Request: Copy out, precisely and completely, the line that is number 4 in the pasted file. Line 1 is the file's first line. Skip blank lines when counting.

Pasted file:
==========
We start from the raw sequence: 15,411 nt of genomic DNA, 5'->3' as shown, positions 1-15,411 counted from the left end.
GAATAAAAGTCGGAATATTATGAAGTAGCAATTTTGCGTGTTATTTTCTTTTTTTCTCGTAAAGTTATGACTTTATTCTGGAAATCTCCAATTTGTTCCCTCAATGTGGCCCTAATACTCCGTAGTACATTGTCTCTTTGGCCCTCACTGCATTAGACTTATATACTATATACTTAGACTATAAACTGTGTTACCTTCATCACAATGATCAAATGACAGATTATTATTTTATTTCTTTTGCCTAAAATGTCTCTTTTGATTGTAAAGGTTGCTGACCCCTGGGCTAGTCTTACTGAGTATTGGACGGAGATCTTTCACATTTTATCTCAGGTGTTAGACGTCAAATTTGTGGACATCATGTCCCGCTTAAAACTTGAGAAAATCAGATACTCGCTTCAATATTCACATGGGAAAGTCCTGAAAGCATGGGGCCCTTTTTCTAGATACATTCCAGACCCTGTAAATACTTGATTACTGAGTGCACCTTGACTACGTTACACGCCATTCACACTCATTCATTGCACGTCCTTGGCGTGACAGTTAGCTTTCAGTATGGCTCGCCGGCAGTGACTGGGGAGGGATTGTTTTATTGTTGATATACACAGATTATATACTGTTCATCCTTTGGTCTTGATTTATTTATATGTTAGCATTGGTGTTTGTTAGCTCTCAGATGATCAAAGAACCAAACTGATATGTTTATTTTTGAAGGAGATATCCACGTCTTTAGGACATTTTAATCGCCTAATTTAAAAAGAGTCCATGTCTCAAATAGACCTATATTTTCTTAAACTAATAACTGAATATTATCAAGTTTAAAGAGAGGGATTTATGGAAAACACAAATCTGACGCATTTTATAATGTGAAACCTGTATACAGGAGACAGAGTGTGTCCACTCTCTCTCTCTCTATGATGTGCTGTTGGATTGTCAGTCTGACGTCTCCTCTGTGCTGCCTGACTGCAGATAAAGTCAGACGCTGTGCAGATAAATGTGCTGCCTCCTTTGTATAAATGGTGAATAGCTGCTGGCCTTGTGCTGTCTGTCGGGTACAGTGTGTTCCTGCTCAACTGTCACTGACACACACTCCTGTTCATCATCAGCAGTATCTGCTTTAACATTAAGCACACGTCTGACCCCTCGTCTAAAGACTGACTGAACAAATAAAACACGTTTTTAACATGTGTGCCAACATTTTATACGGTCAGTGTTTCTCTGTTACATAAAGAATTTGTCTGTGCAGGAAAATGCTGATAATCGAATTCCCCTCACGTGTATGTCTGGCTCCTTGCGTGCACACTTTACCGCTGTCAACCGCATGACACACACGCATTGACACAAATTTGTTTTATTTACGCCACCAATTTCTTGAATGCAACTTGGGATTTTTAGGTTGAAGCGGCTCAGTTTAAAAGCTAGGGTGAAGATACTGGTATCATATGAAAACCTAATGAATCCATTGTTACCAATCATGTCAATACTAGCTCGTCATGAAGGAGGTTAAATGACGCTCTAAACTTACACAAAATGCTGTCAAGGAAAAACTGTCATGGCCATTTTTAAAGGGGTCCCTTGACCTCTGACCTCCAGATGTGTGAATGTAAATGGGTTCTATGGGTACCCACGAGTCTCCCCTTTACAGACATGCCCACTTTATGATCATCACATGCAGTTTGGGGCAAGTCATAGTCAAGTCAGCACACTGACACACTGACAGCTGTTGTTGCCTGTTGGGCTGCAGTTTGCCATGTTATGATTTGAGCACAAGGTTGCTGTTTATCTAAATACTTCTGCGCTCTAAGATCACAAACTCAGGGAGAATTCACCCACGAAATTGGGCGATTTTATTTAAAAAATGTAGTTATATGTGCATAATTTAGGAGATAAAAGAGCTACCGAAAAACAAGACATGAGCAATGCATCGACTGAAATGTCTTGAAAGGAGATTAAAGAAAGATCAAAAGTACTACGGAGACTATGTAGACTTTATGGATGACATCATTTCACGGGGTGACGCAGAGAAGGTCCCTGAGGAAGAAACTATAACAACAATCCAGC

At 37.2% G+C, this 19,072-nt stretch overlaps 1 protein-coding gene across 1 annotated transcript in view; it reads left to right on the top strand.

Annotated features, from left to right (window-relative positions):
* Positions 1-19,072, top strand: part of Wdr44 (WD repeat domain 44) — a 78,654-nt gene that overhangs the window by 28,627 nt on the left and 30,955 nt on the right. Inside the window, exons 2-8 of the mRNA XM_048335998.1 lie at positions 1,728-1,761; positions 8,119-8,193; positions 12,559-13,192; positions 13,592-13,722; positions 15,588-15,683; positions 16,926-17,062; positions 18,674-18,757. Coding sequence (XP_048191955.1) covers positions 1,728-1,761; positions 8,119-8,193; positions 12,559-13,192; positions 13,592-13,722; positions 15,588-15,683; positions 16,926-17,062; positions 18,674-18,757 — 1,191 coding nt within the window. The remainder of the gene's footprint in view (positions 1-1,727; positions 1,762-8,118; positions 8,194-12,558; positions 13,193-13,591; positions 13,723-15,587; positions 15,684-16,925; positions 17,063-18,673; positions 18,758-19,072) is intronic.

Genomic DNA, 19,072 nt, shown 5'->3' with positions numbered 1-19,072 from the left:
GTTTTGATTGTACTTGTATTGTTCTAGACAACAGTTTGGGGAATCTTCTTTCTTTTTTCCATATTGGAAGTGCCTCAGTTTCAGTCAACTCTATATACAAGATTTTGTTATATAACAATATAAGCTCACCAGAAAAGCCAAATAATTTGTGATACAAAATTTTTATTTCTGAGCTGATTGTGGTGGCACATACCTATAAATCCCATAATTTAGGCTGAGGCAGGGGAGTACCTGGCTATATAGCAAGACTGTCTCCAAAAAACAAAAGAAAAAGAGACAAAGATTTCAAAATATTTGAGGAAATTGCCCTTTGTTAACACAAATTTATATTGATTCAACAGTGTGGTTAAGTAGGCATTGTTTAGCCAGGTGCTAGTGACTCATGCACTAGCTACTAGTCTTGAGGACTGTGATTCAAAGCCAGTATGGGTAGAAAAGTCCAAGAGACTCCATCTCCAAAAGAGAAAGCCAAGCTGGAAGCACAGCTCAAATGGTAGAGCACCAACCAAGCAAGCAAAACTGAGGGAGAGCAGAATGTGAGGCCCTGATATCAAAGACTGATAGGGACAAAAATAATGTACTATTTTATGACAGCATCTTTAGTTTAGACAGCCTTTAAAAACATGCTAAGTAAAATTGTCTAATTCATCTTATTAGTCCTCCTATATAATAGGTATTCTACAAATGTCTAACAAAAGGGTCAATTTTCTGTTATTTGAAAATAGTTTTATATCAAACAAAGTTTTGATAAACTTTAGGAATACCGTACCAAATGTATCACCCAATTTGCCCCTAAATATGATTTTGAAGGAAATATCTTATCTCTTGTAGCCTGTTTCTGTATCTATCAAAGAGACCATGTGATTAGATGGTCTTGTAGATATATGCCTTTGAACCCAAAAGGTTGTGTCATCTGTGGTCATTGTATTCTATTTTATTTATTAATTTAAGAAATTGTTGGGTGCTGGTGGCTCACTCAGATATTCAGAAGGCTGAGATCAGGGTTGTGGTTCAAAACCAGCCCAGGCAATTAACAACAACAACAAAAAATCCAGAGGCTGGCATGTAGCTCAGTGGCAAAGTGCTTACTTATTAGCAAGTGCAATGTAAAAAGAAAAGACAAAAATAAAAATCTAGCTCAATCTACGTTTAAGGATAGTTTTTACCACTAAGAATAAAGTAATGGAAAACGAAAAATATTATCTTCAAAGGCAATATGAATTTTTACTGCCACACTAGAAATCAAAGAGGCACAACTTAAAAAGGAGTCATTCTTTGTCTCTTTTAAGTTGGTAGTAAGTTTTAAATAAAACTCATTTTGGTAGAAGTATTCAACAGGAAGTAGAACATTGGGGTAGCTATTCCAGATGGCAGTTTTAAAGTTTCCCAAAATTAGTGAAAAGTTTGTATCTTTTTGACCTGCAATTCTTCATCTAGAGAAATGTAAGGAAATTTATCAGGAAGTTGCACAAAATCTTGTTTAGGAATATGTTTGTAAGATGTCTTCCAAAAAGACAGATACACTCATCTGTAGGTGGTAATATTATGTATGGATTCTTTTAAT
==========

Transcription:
Annotated features, from left to right (window-relative positions):